Sunday 26 March 2017

I wake up in the middle of the night with numb hands

Hand numbness
Hand numbness

Nina Byrnes

Our GP on how to combat hand numbness and what causes fingernails and toenails to be hard or soft.

Q. For the past couple of years, I have been waking up in the middle of the night with numbness in my hands. It never effects the whole hand, just the last two fingers on each hand. I have a feeling it might be connected to a tightness in my shoulders, as I often get headaches from extremely tight muscles between my shoulder blades. I sit at a desk but I am very conscious of posture, taking breaks and stretching out my muscles. Can tight muscles cause numbness, or could this be a sign of something more serious? Is this something I need to get checked out?

Dr Nina replies: The ulnar nerve is one of the three main nerves in the arm. It exits from the brain at the neck and travels a long path down the arm. At the elbow, it passes through a tunnel of tissue called the cubital tunnel that runs under a bump of bone ( the medial epicondyle) at the inside of the elbow.

The nerve lies very close to the skin here and bumping off it causes a shock-like feeling. The spot where the nerve runs under the medial epicondyle is commonly referred to as the 'funny bone'.

Constriction can occur in several places along the ulnar nerve's path from the neck to the hand. The most common place for compression is behind the inside part of the elbow. Ulnar nerve compression here is called 'cubital tunnel syndrome'.

The ulnar nerve provides feeling to the little finger and half of the ring finger. It controls most of the little muscles in the hand that help with fine movements, and some of the bigger muscles in the forearm.

There are several things that can cause ulnar nerve compression. Bending the elbow stretches the ulnar nerve at the medial epicondyle. This can irritate the nerve. Keeping the elbow bent for long periods or repeatedly bending your elbow can cause painful symptoms.

Those who sleep with their elbow bent may be prone to symptoms, often waking with their hand numb or weak. Leaning on the elbow for prolonged periods of time can put pressure on the nerve, leading to symptoms.

Fluid collections in the elbow, such as those that occur with bursitis or injury, can cause swelling leading to symptoms. A direct injury or hit to the inside of the elbow can cause pain, electric-shock sensation, and numbness in the little and ring fingers. This is often referred to as hitting the 'funny bone'.

Those who have injured their elbow in the past, who have arthritis or swelling of the elbow, or who lean on their elbows a lot are most at risk.

Numbness of the little and ring finger is the most common symptom of cubital tunnel syndrome. This initially comes and goes. As nerve damage progresses, there may be weakness of the muscles or eventually muscle wasting.

In order to avoid symptoms, ensure good posture and positioning at a desk. Don't rest your elbow on the arm rest of chairs or the window of cars. If you have stiff muscles in your neck or shoulders, some physiotherapy or massage may release spasm there and further down the arm. A physiotherapist will be able to assess all the muscles, or the neck and arms, and this is always a good place to start.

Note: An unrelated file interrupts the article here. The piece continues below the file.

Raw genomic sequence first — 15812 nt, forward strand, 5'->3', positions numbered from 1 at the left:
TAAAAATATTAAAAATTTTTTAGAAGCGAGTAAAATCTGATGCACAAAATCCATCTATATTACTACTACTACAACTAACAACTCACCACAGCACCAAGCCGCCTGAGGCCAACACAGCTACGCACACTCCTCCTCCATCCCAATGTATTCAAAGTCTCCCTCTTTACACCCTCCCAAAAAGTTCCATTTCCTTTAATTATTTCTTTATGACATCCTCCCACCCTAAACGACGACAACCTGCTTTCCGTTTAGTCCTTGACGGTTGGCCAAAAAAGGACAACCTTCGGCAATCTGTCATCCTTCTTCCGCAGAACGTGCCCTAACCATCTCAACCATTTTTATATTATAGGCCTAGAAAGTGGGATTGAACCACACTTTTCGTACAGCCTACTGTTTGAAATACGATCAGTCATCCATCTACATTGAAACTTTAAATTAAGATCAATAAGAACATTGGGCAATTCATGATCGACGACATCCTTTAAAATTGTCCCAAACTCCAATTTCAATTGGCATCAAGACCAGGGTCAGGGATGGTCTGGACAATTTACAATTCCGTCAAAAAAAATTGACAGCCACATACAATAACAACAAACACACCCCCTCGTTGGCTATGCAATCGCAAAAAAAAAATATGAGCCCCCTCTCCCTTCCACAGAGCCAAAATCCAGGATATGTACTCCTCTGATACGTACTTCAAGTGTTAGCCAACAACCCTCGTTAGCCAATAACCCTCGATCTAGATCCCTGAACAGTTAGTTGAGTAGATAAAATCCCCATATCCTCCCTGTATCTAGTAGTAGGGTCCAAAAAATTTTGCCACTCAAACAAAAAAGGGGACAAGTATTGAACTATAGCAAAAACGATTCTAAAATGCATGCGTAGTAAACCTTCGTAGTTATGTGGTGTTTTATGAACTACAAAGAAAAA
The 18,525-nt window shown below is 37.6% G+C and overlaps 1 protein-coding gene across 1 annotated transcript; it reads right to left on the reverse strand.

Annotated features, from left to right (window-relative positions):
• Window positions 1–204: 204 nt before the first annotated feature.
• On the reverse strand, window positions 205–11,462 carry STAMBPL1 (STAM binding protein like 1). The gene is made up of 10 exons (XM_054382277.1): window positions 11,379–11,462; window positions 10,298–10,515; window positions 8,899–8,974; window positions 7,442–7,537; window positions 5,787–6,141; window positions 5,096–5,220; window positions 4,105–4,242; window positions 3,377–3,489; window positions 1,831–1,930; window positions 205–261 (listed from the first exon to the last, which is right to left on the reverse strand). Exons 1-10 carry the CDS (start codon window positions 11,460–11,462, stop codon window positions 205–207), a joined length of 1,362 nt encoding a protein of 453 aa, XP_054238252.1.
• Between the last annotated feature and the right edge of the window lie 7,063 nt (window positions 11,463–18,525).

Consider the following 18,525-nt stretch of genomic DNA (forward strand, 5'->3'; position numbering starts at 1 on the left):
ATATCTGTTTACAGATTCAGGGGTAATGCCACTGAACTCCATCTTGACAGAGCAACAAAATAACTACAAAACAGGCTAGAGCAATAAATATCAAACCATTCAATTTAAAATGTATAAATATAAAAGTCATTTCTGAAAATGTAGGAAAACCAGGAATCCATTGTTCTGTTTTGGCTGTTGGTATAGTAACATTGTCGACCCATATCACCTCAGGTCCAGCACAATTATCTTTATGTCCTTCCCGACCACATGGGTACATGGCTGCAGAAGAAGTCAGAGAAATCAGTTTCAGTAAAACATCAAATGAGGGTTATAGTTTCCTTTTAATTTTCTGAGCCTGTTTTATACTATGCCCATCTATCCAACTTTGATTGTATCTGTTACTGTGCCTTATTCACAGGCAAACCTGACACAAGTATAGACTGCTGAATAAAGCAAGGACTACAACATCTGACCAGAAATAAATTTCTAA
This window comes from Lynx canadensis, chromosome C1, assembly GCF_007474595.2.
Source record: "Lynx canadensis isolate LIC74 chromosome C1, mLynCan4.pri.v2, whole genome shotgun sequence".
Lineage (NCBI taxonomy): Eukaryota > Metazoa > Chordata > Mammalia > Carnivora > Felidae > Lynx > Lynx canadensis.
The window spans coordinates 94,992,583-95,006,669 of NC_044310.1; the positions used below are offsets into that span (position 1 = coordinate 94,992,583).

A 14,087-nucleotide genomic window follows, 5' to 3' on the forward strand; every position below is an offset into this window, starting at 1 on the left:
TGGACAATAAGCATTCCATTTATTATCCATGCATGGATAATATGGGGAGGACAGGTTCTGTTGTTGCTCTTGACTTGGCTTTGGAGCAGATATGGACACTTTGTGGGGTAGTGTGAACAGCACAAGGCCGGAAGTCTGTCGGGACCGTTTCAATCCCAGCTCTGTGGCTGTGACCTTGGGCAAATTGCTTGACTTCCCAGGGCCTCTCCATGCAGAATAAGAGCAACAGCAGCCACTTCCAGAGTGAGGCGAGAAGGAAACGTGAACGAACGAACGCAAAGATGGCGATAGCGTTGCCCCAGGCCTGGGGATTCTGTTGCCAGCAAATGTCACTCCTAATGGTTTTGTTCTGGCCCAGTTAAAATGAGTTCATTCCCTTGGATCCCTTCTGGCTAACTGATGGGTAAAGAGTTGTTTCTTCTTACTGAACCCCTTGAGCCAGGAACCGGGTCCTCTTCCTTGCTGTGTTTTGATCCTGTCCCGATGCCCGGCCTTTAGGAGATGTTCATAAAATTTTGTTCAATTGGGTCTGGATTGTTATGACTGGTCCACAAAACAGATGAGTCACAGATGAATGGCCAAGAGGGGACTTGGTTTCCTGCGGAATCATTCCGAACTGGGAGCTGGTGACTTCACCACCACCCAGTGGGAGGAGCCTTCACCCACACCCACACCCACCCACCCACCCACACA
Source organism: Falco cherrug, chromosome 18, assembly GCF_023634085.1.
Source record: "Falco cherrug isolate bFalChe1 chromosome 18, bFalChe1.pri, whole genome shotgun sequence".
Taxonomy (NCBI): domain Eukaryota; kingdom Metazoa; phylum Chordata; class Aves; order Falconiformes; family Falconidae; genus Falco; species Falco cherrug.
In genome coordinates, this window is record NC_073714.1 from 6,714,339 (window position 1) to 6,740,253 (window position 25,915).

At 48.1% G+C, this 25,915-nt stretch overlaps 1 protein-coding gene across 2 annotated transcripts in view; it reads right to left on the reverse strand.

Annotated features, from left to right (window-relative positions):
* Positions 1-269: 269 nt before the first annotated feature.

If symptoms are progressing or persist, it is important to see your doctor. They may prescribe anti-inflammatory medication. Local steroid injections can help in some cases.

If symptoms are severe or there is muscle weakness or damage, referral to a neurologist for nerve studies may be warranted. Splinting may be recommended to allow the nerve to settle. Surgery is thankfully only rarely required. This can be done to release the nerve from the narrow tunnel and it can be an effective treatment in certain cases. If symptoms have been there several years, a visit to the GP is warranted.

Q. What causes fingernails and toenails to be hard or soft and is there any supplement that improves nail quality?

Dr Nina replies: Two of the most common causes of brittle nails  are prolonged exposure to water or overuse of nail polish. The first may be an occupational hazard. If you wash your hands regularly for work, you should apply hand cream frequently throughout the day. Breaking the nail polish habit and allowing nails to heal and grow naturally may help improve the second.

Fungal infections are the most common cause of nail infections. These are more common in toenails but may occur in any. Fungal infections may cause thickening, crumbling and splitting of the nails.

An under or overactive thyroid may cause nails to become brittle and crack. Psoriasis may cause brittle, crumbling nails. It may also cause the nails to appear yellow. Brittle nails may also be associated with other inflammatory arthritis.

In anaemia, the nail may become spoon-shaped and seem thinner or more brittle. Transverse lines across the nail can be a sign of recent ill health or injury and may occur during chemotherapy. Whitening of the nails may be due to malnutrition but can also occur in a number of diseases, including diabetes, liver disease and kidney or heart failure.

The appearance of small pits on the nail surface may suggest psoriasis, other inflammatory conditions or eczema.

If you have brittle nails, clean them gently with a soft brush. Cut straight across. Wear protective gloves when washing dishes or using cleaning agents. Moisturise your hands regularly. Using a nail hardener may help protect nails.

There are some suggestions that taking a biotin supplement can help improve nails. However, biotin is readily available in a wide variety of foods and so, it is unlikely that those who eat well would be deficient and require supplements.

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